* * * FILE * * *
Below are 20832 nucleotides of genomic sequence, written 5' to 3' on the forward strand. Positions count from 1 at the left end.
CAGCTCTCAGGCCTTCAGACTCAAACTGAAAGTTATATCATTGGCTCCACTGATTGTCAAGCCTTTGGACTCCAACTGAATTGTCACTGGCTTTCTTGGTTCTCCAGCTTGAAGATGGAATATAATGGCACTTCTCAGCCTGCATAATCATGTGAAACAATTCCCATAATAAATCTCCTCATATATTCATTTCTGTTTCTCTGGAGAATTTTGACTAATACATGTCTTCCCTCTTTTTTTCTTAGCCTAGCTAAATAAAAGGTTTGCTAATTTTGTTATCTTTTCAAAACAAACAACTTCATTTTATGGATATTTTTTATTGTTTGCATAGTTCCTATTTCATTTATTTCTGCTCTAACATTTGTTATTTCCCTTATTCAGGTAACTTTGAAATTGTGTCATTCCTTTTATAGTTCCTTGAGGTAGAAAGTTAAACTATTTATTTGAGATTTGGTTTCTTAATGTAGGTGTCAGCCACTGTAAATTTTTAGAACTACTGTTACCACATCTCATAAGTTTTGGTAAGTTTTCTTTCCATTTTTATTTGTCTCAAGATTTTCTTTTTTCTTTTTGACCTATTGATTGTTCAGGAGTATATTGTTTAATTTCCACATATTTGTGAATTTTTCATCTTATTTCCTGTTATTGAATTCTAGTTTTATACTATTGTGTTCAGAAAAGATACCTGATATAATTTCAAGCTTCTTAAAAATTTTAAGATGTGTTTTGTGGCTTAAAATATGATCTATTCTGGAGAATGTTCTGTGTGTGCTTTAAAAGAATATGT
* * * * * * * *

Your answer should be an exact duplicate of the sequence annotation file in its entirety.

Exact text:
Below are 20832 nucleotides of genomic sequence, written 5' to 3' on the forward strand. Positions count from 1 at the left end.
CAGCTCTCAGGCCTTCAGACTCAAACTGAAAGTTATATCATTGGCTCCACTGATTGTCAAGCCTTTGGACTCCAACTGAATTGTCACTGGCTTTCTTGGTTCTCCAGCTTGAAGATGGAATATAATGGCACTTCTCAGCCTGCATAATCATGTGAAACAATTCCCATAATAAATCTCCTCATATATTCATTTCTGTTTCTCTGGAGAATTTTGACTAATACATGTCTTCCCTCTTTTTTTCTTAGCCTAGCTAAATAAAAGGTTTGCTAATTTTGTTATCTTTTCAAAACAAACAACTTCATTTTATGGATATTTTTTATTGTTTGCATAGTTCCTATTTCATTTATTTCTGCTCTAACATTTGTTATTTCCCTTATTCAGGTAACTTTGAAATTGTGTCATTCCTTTTATAGTTCCTTGAGGTAGAAAGTTAAACTATTTATTTGAGATTTGGTTTCTTAATGTAGGTGTCAGCCACTGTAAATTTTTAGAACTACTGTTACCACATCTCATAAGTTTTGGTAAGTTTTCTTTCCATTTTTATTTGTCTCAAGATTTTCTTTTTTCTTTTTGACCTATTGATTGTTCAGGAGTATATTGTTTAATTTCCACATATTTGTGAATTTTTCATCTTATTTCCTGTTATTGAATTCTAGTTTTATACTATTGTGTTCAGAAAAGATACCTGATATAATTTCAAGCTTCTTAAAAATTTTAAGATGTGTTTTGTGGCTTAAAATATGATCTATTCTGGAGAATGTTCTGTGTGTGCTTTAAAAGAATATGT